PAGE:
For Immediate Release
Contact: Jeffrey Goettemoeller, 402-617-9118
“There are a number of books on bookstore shelves these days that offer to help us become container gardeners. Barker's book, however, is unique, for she combines— Susan Wittig Albert, Story Circle Book Reviews
Full review at http://www.storycirclebookreviews.org
A Small Garden Can Make a Big Difference!
2011 – Barbara Barker equips home gardeners to grow the twelve most important fruits and vegetables for their organic garden.
In 2011, The Environmental Working Group (EWG) analyzed USDA pesticide residue data and compiled this list of the “top twelve most contaminated fruits and vegetables”: Apples, Celery, Strawberries, Peaches, Spinach, Nectarines, Grapes, Bell Peppers, Potatoes, Blueberries, Lettuce, and Kale.
Organic Container Gardening takes a close look at pesticide contamination in produce and describes how to grow the “dirty dozen” in containers with organic methods. Gardeners can make a big difference in their family’s pesticide exposure by growing a few of their favorites from the list.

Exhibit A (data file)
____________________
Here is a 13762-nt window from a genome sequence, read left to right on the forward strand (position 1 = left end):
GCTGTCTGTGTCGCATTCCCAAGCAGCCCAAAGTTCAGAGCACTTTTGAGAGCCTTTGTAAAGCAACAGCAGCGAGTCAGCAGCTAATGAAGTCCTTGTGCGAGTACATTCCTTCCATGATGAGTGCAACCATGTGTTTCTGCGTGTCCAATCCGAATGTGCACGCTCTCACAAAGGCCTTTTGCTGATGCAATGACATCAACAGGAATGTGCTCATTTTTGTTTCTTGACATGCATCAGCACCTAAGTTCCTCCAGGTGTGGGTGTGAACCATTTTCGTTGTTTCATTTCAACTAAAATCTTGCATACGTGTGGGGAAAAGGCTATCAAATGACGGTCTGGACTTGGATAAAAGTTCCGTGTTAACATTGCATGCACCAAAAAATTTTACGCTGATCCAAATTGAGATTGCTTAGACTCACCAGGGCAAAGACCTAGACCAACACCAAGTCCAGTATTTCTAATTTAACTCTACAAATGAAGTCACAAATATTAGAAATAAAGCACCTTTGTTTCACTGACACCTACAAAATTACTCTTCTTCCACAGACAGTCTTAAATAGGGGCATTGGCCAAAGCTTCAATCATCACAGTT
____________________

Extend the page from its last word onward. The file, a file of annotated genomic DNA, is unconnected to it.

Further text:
A certified master gardener, Barbara Barker traces her love for gardening back to fifth grade when she started a business rejuvenating her mother’s ailing plants and selling them back to her for a small profit. Barker expanded her knowledge of plants by working in garden centers in high school and college. After obtaining a BA in English from the University of Florida, she started an internet company selling gourmet varieties of vegetable and herb plants.
Organic Container Gardening is available from www.gourmetgardener.com, www.prairieoakpublishing.com, www.amazon.com, www.barnesandnoble.com, or contact Prairie Oak Publishing at firstname.lastname@example.org.
Organic Container Gardening: Grow Pesticide-Free Fruits and Vegetables in Small Spaces
by Barbara Barker. 2011, 7.5 x 9.25, 116 pages, 42 illustrations, perfect binding.
ISBN 978-0-9786293-6-6. LCCN 2011935627. $14.00, retail (U.S. dollars).
Original (first) edition published as Container Gardening for Health in 2009.